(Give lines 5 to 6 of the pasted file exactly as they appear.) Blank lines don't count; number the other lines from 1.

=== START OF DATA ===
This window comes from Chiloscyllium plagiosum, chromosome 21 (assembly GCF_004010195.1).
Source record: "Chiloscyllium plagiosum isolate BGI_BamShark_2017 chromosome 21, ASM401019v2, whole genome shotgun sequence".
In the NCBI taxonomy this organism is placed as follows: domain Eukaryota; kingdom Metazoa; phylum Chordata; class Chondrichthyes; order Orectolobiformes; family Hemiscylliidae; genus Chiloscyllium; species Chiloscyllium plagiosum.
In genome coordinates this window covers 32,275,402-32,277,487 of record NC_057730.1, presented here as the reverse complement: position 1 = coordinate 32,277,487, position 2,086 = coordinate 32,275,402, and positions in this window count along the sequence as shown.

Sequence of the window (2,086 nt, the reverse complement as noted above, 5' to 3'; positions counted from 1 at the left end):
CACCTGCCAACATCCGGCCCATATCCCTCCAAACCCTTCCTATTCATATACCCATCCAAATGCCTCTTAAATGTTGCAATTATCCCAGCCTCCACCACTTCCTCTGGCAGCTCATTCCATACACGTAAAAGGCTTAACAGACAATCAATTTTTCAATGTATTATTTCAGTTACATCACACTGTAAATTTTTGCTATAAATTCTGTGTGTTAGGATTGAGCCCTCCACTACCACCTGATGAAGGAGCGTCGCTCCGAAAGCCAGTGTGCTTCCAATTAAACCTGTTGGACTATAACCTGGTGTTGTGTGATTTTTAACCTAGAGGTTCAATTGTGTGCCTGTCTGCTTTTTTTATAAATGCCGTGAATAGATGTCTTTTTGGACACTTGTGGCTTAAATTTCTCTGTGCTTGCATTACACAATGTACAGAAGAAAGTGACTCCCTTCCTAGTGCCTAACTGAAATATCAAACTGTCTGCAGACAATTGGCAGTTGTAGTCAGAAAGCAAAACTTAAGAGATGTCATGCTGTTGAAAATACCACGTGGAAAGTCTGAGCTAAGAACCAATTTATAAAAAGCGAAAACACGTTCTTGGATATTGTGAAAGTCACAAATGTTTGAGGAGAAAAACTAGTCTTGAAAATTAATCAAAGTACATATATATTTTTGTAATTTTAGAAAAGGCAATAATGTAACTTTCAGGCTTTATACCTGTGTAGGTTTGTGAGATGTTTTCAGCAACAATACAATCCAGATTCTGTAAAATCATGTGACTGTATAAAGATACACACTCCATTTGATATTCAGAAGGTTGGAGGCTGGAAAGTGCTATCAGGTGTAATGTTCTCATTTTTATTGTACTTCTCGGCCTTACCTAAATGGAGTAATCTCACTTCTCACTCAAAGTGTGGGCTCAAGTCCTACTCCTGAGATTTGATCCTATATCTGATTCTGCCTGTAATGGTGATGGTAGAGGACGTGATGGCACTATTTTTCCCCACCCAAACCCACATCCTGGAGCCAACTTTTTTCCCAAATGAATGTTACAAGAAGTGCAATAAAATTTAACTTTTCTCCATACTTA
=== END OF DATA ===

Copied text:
Sequence of the window (2,086 nt, the reverse complement as noted above, 5' to 3'; positions counted from 1 at the left end):
CACCTGCCAACATCCGGCCCATATCCCTCCAAACCCTTCCTATTCATATACCCATCCAAATGCCTCTTAAATGTTGCAATTATCCCAGCCTCCACCACTTCCTCTGGCAGCTCATTCCATACACGTAAAAGGCTTAACAGACAATCAATTTTTCAATGTATTATTTCAGTTACATCACACTGTAAATTTTTGCTATAAATTCTGTGTGTTAGGATTGAGCCCTCCACTACCACCTGATGAAGGAGCGTCGCTCCGAAAGCCAGTGTGCTTCCAATTAAACCTGTTGGACTATAACCTGGTGTTGTGTGATTTTTAACCTAGAGGTTCAATTGTGTGCCTGTCTGCTTTTTTTATAAATGCCGTGAATAGATGTCTTTTTGGACACTTGTGGCTTAAATTTCTCTGTGCTTGCATTACACAATGTACAGAAGAAAGTGACTCCCTTCCTAGTGCCTAACTGAAATATCAAACTGTCTGCAGACAATTGGCAGTTGTAGTCAGAAAGCAAAACTTAAGAGATGTCATGCTGTTGAAAATACCACGTGGAAAGTCTGAGCTAAGAACCAATTTATAAAAAGCGAAAACACGTTCTTGGATATTGTGAAAGTCACAAATGTTTGAGGAGAAAAACTAGTCTTGAAAATTAATCAAAGTACATATATATTTTTGTAATTTTAGAAAAGGCAATAATGTAACTTTCAGGCTTTATACCTGTGTAGGTTTGTGAGATGTTTTCAGCAACAATACAATCCAGATTCTGTAAAATCATGTGACTGTATAAAGATACACACTCCATTTGATATTCAGAAGGTTGGAGGCTGGAAAGTGCTATCAGGTGTAATGTTCTCATTTTTATTGTACTTCTCGGCCTTACCTAAATGGAGTAATCTCACTTCTCACTCAAAGTGTGGGCTCAAGTCCTACTCCTGAGATTTGATCCTATATCTGATTCTGCCTGTAATGGTGATGGTAGAGGACGTGATGGCACTATTTTTCCCCACCCAAACCCACATCCTGGAGCCAACTTTTTTCCCAAATGAATGTTACAAGAAGTGCAATAAAATTTAACTTTTCTCCATACTTA